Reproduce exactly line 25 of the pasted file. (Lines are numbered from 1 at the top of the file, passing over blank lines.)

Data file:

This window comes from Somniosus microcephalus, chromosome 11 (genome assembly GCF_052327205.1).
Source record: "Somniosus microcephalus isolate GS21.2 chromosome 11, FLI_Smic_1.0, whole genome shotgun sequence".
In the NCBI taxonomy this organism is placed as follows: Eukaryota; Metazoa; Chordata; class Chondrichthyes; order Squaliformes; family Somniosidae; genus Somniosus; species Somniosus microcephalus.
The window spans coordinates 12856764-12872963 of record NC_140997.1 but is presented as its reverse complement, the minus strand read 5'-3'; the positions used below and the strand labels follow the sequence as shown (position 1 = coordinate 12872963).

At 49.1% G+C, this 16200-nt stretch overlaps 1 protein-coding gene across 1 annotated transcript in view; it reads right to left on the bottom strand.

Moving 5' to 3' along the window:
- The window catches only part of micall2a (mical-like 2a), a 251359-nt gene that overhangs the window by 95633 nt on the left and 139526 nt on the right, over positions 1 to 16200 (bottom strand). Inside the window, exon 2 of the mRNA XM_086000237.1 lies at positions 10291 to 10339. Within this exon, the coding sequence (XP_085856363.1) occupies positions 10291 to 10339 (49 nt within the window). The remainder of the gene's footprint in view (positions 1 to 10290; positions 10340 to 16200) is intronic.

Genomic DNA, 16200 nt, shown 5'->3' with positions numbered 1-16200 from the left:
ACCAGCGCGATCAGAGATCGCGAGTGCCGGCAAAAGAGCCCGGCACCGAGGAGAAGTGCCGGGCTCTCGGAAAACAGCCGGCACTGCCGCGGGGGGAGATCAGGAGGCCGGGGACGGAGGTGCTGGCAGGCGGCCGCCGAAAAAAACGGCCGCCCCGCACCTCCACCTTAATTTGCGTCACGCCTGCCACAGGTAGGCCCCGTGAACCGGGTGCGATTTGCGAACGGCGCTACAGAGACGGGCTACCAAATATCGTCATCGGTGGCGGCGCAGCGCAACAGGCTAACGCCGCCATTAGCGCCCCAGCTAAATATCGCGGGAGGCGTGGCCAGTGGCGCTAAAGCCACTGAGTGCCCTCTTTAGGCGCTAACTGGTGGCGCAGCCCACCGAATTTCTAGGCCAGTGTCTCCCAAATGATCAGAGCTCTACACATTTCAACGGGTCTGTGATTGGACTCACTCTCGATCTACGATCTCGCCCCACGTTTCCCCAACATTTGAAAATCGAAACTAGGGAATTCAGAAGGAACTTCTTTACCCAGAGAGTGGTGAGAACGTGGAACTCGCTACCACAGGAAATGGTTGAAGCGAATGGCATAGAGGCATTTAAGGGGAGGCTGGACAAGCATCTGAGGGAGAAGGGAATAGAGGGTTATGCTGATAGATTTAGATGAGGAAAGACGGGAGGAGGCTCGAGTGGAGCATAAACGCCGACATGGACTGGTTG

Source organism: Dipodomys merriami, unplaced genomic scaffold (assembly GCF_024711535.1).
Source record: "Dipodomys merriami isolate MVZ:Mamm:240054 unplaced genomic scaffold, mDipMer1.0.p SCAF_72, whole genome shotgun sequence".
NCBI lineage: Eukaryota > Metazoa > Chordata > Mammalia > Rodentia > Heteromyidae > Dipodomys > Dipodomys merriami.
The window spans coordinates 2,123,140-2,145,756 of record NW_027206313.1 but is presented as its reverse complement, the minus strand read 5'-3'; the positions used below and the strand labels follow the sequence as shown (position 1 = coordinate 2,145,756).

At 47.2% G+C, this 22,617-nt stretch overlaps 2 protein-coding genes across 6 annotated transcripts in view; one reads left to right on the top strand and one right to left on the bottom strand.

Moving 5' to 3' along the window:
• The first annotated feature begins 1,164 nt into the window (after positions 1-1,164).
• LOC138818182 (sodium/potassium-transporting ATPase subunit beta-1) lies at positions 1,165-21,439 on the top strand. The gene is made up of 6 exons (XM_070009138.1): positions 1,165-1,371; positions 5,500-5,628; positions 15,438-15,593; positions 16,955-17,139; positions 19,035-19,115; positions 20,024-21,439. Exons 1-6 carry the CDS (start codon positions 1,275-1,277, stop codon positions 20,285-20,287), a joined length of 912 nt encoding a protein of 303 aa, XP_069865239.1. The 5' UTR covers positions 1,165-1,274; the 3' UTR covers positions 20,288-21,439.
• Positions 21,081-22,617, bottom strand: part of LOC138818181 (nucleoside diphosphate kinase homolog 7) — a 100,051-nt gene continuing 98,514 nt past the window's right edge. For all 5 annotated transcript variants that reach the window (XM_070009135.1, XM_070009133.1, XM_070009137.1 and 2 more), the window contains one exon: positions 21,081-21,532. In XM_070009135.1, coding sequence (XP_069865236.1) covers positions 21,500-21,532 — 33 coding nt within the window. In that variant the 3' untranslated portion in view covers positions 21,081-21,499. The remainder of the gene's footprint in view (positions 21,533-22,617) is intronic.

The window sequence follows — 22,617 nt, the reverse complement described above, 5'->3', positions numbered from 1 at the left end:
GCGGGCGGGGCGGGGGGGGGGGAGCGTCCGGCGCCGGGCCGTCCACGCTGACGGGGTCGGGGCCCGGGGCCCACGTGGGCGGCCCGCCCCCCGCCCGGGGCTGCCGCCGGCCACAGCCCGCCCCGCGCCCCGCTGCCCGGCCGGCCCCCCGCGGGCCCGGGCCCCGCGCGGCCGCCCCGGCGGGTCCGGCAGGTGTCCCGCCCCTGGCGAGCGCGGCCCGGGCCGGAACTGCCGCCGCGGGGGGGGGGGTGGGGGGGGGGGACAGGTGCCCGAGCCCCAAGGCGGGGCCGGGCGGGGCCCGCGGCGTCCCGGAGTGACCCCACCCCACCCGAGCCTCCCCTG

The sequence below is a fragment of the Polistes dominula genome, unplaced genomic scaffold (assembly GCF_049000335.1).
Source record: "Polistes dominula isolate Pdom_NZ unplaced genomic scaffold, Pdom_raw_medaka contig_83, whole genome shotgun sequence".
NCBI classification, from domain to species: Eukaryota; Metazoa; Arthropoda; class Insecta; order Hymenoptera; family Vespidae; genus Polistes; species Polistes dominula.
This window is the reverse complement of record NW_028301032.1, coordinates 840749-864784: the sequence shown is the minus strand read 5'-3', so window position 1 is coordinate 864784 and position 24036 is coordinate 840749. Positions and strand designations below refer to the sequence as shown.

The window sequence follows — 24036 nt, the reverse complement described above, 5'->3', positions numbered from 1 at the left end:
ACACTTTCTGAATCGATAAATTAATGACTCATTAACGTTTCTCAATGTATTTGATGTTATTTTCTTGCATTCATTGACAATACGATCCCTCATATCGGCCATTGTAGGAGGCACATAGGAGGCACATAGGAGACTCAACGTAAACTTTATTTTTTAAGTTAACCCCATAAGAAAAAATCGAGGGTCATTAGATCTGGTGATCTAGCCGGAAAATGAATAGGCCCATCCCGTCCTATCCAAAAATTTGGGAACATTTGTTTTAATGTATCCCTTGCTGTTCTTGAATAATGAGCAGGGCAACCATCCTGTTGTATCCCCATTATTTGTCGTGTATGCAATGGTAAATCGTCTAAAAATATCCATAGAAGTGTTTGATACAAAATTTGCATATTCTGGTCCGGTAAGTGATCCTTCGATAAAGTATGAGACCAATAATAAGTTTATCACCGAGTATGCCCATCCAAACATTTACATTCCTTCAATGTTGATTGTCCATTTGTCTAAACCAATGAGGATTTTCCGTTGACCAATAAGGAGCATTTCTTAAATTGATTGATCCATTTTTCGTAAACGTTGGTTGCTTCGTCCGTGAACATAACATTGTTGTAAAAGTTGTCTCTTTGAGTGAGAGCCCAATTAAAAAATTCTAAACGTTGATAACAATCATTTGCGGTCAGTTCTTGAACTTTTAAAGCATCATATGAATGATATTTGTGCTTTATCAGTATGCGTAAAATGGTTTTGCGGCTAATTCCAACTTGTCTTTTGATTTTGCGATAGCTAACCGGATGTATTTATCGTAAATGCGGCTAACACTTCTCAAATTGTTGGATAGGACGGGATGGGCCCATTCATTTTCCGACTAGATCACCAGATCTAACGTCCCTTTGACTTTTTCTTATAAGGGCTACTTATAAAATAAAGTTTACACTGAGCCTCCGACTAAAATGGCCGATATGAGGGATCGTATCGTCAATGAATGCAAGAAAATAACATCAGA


The window sequence follows — 24036 nt, the reverse complement described above, 5'->3', positions numbered from 1 at the left end: